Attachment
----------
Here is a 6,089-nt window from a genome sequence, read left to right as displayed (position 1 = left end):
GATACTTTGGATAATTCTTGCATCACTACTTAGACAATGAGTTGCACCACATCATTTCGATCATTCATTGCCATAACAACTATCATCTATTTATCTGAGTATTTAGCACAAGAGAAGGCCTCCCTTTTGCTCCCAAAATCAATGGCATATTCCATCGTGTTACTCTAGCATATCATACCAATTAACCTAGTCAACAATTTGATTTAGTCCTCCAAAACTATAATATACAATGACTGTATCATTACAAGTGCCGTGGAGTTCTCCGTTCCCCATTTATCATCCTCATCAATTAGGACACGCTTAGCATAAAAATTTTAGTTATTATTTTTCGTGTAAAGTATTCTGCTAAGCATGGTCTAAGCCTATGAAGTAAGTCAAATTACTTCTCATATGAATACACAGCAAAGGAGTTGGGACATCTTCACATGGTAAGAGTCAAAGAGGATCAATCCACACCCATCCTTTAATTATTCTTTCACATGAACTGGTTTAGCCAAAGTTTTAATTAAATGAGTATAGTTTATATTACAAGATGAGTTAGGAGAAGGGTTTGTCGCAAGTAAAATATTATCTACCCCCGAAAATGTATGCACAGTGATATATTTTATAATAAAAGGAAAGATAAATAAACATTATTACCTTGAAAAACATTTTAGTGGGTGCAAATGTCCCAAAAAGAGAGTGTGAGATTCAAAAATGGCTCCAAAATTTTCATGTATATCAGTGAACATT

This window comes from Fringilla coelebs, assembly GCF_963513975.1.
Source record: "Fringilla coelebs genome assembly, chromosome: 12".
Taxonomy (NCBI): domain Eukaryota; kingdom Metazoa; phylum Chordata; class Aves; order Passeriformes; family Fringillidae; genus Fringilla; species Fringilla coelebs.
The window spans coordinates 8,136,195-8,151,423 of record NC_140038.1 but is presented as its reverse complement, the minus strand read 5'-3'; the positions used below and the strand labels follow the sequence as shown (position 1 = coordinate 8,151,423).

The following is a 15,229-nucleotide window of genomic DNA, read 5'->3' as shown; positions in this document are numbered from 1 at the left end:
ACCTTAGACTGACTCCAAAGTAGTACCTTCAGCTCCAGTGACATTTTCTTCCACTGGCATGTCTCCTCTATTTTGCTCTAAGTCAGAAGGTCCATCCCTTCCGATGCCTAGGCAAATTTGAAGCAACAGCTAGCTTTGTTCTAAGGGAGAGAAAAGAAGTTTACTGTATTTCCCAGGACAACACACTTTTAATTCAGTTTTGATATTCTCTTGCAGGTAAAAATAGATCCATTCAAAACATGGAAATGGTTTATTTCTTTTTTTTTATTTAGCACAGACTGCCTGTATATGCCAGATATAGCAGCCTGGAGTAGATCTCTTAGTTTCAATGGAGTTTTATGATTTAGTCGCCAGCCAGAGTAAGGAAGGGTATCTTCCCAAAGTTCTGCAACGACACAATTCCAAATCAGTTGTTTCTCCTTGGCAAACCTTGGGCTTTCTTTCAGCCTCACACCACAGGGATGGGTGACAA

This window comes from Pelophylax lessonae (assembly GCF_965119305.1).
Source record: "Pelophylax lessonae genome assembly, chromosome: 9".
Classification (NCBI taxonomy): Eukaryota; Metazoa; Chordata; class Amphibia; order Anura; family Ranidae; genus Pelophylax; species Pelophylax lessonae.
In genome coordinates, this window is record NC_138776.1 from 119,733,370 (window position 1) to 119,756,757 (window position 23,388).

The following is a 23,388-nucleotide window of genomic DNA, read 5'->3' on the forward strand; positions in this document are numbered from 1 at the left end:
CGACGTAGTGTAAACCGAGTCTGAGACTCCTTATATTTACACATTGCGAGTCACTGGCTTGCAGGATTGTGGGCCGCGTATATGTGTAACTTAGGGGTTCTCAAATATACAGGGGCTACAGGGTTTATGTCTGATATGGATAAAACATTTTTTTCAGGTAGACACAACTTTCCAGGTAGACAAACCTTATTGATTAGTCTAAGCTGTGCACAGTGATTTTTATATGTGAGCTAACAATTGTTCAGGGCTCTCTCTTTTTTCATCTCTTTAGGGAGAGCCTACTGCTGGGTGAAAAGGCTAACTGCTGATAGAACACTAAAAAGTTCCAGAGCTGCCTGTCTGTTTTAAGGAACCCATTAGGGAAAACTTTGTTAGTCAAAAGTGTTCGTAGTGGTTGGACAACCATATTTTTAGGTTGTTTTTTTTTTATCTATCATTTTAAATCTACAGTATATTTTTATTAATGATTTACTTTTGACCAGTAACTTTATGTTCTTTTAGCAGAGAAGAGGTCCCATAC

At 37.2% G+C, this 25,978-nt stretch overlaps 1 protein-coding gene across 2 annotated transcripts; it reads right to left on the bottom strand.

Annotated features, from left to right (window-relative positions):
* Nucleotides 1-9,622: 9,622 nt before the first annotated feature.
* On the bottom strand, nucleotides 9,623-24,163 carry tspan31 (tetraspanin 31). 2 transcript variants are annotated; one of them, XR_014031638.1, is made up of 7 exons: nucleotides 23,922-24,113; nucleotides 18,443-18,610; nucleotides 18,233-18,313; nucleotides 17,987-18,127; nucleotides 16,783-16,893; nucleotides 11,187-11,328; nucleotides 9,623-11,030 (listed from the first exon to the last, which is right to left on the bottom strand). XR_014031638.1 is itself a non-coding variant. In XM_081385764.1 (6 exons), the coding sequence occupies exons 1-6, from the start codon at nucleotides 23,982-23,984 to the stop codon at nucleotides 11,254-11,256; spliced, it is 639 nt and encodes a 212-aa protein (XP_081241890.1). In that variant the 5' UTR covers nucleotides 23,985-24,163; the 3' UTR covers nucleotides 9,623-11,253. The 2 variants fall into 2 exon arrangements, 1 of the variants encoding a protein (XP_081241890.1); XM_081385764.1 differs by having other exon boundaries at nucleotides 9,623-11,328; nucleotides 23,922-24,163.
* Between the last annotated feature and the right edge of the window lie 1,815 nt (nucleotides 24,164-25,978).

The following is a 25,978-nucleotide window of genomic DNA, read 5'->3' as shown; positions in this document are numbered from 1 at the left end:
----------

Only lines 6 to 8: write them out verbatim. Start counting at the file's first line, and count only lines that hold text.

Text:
The window spans coordinates 8,136,195-8,151,423 of record NC_140038.1 but is presented as its reverse complement, the minus strand read 5'-3'; the positions used below and the strand labels follow the sequence as shown (position 1 = coordinate 8,151,423).

The following is a 15,229-nucleotide window of genomic DNA, read 5'->3' as shown; positions in this document are numbered from 1 at the left end:
ACCTTAGACTGACTCCAAAGTAGTACCTTCAGCTCCAGTGACATTTTCTTCCACTGGCATGTCTCCTCTATTTTGCTCTAAGTCAGAAGGTCCATCCCTTCCGATGCCTAGGCAAATTTGAAGCAACAGCTAGCTTTGTTCTAAGGGAGAGAAAAGAAGTTTACTGTATTTCCCAGGACAACACACTTTTAATTCAGTTTTGATATTCTCTTGCAGGTAAAAATAGATCCATTCAAAACATGGAAATGGTTTATTTCTTTTTTTTTATTTAGCACAGACTGCCTGTATATGCCAGATATAGCAGCCTGGAGTAGATCTCTTAGTTTCAATGGAGTTTTATGATTTAGTCGCCAGCCAGAGTAAGGAAGGGTATCTTCCCAAAGTTCTGCAACGACACAATTCCAAATCAGTTGTTTCTCCTTGGCAAACCTTGGGCTTTCTTTCAGCCTCACACCACAGGGATGGGTGACAA